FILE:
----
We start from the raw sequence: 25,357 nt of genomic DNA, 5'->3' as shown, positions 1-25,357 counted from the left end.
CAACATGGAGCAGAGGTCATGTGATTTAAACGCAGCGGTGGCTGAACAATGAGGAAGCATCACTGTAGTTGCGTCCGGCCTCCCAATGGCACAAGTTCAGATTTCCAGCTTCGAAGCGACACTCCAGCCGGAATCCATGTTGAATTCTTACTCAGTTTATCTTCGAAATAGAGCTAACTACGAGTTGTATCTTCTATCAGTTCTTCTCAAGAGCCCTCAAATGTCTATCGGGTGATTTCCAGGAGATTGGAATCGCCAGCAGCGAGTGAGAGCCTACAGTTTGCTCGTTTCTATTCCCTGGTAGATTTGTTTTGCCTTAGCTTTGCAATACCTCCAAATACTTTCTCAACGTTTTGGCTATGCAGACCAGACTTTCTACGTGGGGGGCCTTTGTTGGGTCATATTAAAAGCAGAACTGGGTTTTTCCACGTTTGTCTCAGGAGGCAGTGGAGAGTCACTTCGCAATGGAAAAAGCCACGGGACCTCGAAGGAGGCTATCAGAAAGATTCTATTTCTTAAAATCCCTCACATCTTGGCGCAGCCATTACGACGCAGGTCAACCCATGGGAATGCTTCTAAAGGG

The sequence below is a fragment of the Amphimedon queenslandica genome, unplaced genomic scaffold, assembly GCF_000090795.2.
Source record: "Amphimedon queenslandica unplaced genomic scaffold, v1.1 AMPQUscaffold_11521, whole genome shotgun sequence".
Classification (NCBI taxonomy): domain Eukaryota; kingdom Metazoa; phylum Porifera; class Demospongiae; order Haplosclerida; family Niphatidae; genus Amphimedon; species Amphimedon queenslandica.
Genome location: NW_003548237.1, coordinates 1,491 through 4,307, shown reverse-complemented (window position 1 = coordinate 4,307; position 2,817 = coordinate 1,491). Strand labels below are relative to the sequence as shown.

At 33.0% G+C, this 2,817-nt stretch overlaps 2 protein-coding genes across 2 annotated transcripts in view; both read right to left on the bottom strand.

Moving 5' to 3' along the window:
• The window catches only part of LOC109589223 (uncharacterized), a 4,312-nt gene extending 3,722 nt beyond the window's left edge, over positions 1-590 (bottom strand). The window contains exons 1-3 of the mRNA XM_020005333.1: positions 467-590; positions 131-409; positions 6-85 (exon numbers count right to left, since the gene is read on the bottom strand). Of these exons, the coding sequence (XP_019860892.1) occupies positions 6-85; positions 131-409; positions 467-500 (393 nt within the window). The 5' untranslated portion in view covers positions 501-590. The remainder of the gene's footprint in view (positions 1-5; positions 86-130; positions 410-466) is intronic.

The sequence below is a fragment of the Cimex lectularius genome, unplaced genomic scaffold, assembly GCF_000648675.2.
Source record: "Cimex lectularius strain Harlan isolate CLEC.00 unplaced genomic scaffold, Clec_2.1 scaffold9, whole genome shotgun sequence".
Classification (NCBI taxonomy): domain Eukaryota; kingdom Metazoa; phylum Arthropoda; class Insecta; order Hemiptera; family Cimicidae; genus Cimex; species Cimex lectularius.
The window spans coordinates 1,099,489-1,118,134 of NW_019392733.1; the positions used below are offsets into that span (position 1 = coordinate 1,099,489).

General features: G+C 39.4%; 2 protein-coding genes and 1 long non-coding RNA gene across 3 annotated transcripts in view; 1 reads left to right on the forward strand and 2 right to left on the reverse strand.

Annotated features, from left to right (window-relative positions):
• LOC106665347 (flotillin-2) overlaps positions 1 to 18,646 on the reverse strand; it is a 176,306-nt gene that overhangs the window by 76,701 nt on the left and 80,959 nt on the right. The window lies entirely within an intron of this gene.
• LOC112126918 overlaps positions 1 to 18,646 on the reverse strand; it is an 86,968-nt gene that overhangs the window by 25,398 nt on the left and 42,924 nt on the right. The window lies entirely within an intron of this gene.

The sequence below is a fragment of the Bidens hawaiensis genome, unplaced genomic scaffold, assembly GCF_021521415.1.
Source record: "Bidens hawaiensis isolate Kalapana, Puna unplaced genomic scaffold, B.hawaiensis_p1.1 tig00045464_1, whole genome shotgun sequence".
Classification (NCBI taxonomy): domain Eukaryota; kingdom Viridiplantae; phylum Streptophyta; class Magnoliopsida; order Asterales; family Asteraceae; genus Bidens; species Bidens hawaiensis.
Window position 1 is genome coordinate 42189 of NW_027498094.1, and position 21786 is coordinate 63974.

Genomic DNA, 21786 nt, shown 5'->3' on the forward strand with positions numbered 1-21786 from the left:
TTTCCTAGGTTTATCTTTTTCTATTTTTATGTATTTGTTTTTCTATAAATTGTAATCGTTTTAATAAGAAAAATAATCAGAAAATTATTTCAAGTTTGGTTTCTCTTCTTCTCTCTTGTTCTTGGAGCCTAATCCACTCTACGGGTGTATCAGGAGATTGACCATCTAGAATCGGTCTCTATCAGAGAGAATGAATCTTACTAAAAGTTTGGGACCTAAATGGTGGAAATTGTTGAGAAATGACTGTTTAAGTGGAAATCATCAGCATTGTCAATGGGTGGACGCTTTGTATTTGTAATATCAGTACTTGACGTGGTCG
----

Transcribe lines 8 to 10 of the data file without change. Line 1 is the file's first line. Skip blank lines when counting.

Moving 5' to 3' along the window:
• The window catches only part of LOC109589223 (uncharacterized), a 4,312-nt gene extending 3,722 nt beyond the window's left edge, over positions 1-590 (bottom strand). The window contains exons 1-3 of the mRNA XM_020005333.1: positions 467-590; positions 131-409; positions 6-85 (exon numbers count right to left, since the gene is read on the bottom strand). Of these exons, the coding sequence (XP_019860892.1) occupies positions 6-85; positions 131-409; positions 467-500 (393 nt within the window). The 5' untranslated portion in view covers positions 501-590. The remainder of the gene's footprint in view (positions 1-5; positions 86-130; positions 410-466) is intronic.

The sequence below is a fragment of the Cimex lectularius genome, unplaced genomic scaffold, assembly GCF_000648675.2.